Much like its predecessors, you’ll be glad to have a friend along as there are moments in the game that go a lot smoother with another human making decisions. Late in the campaign you’ll fight a boss that requires solving an extremely light puzzle. Rather than help you out, the AI instead chooses to ignore the objective, dragging the encounter out needlessly. Once Snatchers, an enemy who can down multiple players and “consume” one of them, get mixed into the combat, the AI also seems to make fairly bad decisions on how to handle them. With a friend, these sections become much more manageable.

The five-player Horde mode returns with a few major upgrades, earning it a new version number! Horde 3.0 builds on the fortification aspect of Horde 2.0 in a couple nice ways. At the beginning of a Horde match, your team will have to grab a Fabricator - a miracle machine that can build all sorts of items - and then drag it to the point of the map you want to defend. Unlike last time, there’s no restriction on where you can build your fortifications - allowing you to add all sorts of choke points. Because you can choose to defend any point of the map, I found that it takes a little more time to learn what works best. Generally, as long as you can prevent enemies from gathering around your Fabricator, you should be okay.

Killing enemies during the round drops Energy, which you must bring back to the Fabricator in order to fill its reserves. Energy is shared across the team so communicating about what sorts of items you want to build and deploy will be pretty important, especially at higher difficulties. As with previous iterations, weapons and leftover Energy disappear from the arena each round, so be sure to grab what you need before the next round. Eventually, you can deploy a weapon locker to the battlefield where you can store weapons and fill their ammo reserves until they are needed. Don’t need that Mulcher just yet? Save it for a rainy day.

Horde 3.0 also lets players choose their class from the following: Heavy, Scout, Soldier, Engineer, and Sniper. Each class has their own starting loadout and special abilities. For instance, the Engineer has the passive ability to build all fortifications at a reduced cost and begins with a free Repair tool. As you continue to play Horde, you’ll level each class up independently, and will be able to gain additional skills at higher levels. You can also set "Bounties" to go after for each Horde round, which give you various boosts to currencies and XP after successfully meeting their requirements.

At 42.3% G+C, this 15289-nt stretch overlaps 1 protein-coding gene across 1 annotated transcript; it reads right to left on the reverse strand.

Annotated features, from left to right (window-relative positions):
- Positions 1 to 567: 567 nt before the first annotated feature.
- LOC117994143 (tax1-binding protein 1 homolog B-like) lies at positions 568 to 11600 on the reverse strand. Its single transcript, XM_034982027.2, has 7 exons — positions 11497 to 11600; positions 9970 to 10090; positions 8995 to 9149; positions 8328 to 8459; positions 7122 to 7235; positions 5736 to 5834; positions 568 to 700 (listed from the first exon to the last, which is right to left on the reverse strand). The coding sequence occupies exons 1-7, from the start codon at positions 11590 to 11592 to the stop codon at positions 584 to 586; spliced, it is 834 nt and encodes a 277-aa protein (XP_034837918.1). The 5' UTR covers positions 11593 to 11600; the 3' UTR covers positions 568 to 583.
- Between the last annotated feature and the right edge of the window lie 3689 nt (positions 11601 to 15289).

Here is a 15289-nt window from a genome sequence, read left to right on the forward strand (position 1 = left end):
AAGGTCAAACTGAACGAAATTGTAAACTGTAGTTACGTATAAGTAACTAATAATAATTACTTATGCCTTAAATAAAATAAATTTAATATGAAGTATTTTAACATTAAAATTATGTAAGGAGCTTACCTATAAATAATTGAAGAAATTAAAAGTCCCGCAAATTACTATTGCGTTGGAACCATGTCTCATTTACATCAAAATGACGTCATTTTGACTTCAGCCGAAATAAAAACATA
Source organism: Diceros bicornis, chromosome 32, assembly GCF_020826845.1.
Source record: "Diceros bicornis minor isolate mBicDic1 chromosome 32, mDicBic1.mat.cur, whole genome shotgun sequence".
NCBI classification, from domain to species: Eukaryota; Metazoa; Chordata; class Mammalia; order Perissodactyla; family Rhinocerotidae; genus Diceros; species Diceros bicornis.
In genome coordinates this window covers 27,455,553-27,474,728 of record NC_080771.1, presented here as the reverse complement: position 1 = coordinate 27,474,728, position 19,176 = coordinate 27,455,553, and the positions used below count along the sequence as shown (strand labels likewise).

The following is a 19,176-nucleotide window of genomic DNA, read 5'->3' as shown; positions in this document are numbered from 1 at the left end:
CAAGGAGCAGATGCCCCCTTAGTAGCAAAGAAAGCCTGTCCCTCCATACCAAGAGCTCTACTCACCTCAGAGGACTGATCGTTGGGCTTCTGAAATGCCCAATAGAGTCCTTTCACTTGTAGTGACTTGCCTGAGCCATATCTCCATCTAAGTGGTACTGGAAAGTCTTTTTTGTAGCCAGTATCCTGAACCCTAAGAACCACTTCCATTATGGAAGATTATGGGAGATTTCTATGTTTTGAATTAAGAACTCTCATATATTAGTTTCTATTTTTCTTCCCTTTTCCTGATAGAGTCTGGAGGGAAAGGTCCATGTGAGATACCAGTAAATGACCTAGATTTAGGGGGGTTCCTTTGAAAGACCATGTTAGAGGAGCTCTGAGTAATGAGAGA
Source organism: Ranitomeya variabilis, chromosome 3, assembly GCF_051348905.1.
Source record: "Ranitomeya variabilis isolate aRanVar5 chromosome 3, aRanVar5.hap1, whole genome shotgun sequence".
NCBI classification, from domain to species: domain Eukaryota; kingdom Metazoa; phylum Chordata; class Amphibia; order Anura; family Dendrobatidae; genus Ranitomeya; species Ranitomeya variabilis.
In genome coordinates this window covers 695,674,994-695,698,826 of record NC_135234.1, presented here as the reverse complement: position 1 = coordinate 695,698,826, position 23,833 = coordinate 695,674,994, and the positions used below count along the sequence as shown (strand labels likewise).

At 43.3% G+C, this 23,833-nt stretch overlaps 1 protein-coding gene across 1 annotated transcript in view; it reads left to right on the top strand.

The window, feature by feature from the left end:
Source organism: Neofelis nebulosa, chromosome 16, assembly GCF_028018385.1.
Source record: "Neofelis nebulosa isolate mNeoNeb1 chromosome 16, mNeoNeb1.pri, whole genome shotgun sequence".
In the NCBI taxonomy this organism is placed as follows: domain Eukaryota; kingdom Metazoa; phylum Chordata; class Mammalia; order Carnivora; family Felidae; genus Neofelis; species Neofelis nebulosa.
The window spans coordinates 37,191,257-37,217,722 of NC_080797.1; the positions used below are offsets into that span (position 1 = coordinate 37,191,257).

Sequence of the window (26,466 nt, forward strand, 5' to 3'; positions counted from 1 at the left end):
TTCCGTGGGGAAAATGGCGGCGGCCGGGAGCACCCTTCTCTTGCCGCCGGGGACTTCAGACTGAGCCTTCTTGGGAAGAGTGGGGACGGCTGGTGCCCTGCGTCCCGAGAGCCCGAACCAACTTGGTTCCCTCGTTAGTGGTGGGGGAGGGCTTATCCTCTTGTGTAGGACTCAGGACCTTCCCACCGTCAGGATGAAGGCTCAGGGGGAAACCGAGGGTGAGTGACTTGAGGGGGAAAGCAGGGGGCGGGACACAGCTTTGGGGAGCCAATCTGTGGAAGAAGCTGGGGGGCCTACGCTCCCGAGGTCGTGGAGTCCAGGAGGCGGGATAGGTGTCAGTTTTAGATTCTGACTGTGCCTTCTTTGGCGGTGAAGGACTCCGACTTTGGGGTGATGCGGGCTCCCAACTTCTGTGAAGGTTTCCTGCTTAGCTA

Skills and Bounties are earned through cards obtained in the now ubiquitous randomized treasure box, which is purchased using gold you earn for completing rounds of the various multiplayer modes. Much like Hearthstone, you can trash cards to gain scrap, then use said scrap to craft cards you’d like to use. If this isn’t your thing, you can always pony up some of your hard earned cash to buy the treasure boxes.

I would be remiss in failing to mention that Gears 4 is a part of the Xbox Play Anywhere initiative, which allows cross-platform play (and saves!) between Xbox One and PC players on Windows 10, with the exception of matchmade PVP multiplayer. While you can't play combo co-op in this manner, you do see which friends are on which platform with handy little icons on the screen. 

The Gears of War series has always offered a solid, flexible co-op experience, and Gears of War 4 is no exception. Though I would have liked for the campaign to keep the four player mode, it’s still a great amount of fun. Horde 3.0 feels like it’ll have a decent set of legs due to the more flexible maps and experimentation with class/skill combinations. The Coalition has proven that the series is in good hands, and the future seems very bright indeed.